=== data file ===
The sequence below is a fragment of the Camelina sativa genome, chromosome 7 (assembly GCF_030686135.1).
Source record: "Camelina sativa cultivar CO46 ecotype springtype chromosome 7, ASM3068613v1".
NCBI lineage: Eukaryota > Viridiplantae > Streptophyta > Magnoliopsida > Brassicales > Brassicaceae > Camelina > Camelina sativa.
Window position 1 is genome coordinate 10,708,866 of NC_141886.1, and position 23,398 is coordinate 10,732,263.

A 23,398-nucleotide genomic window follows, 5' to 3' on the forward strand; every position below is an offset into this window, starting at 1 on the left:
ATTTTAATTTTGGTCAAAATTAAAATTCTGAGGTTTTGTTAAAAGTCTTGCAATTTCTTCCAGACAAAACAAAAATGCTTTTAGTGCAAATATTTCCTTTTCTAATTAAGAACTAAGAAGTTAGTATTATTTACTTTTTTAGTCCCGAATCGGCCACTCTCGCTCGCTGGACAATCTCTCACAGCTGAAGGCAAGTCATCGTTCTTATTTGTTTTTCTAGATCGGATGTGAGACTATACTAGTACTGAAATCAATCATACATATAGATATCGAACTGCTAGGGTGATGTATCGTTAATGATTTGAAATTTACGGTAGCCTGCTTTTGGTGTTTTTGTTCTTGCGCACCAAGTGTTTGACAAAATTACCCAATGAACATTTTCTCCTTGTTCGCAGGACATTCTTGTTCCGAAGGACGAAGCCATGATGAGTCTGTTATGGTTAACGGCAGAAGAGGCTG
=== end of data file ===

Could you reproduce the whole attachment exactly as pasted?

The sequence below is a fragment of the Camelina sativa genome, chromosome 7 (assembly GCF_030686135.1).
Source record: "Camelina sativa cultivar CO46 ecotype springtype chromosome 7, ASM3068613v1".
NCBI lineage: Eukaryota > Viridiplantae > Streptophyta > Magnoliopsida > Brassicales > Brassicaceae > Camelina > Camelina sativa.
Window position 1 is genome coordinate 10,708,866 of NC_141886.1, and position 23,398 is coordinate 10,732,263.

A 23,398-nucleotide genomic window follows, 5' to 3' on the forward strand; every position below is an offset into this window, starting at 1 on the left:
ATTTTAATTTTGGTCAAAATTAAAATTCTGAGGTTTTGTTAAAAGTCTTGCAATTTCTTCCAGACAAAACAAAAATGCTTTTAGTGCAAATATTTCCTTTTCTAATTAAGAACTAAGAAGTTAGTATTATTTACTTTTTTAGTCCCGAATCGGCCACTCTCGCTCGCTGGACAATCTCTCACAGCTGAAGGCAAGTCATCGTTCTTATTTGTTTTTCTAGATCGGATGTGAGACTATACTAGTACTGAAATCAATCATACATATAGATATCGAACTGCTAGGGTGATGTATCGTTAATGATTTGAAATTTACGGTAGCCTGCTTTTGGTGTTTTTGTTCTTGCGCACCAAGTGTTTGACAAAATTACCCAATGAACATTTTCTCCTTGTTCGCAGGACATTCTTGTTCCGAAGGACGAAGCCATGATGAGTCTGTTATGGTTAACGGCAGAAGAGGCTG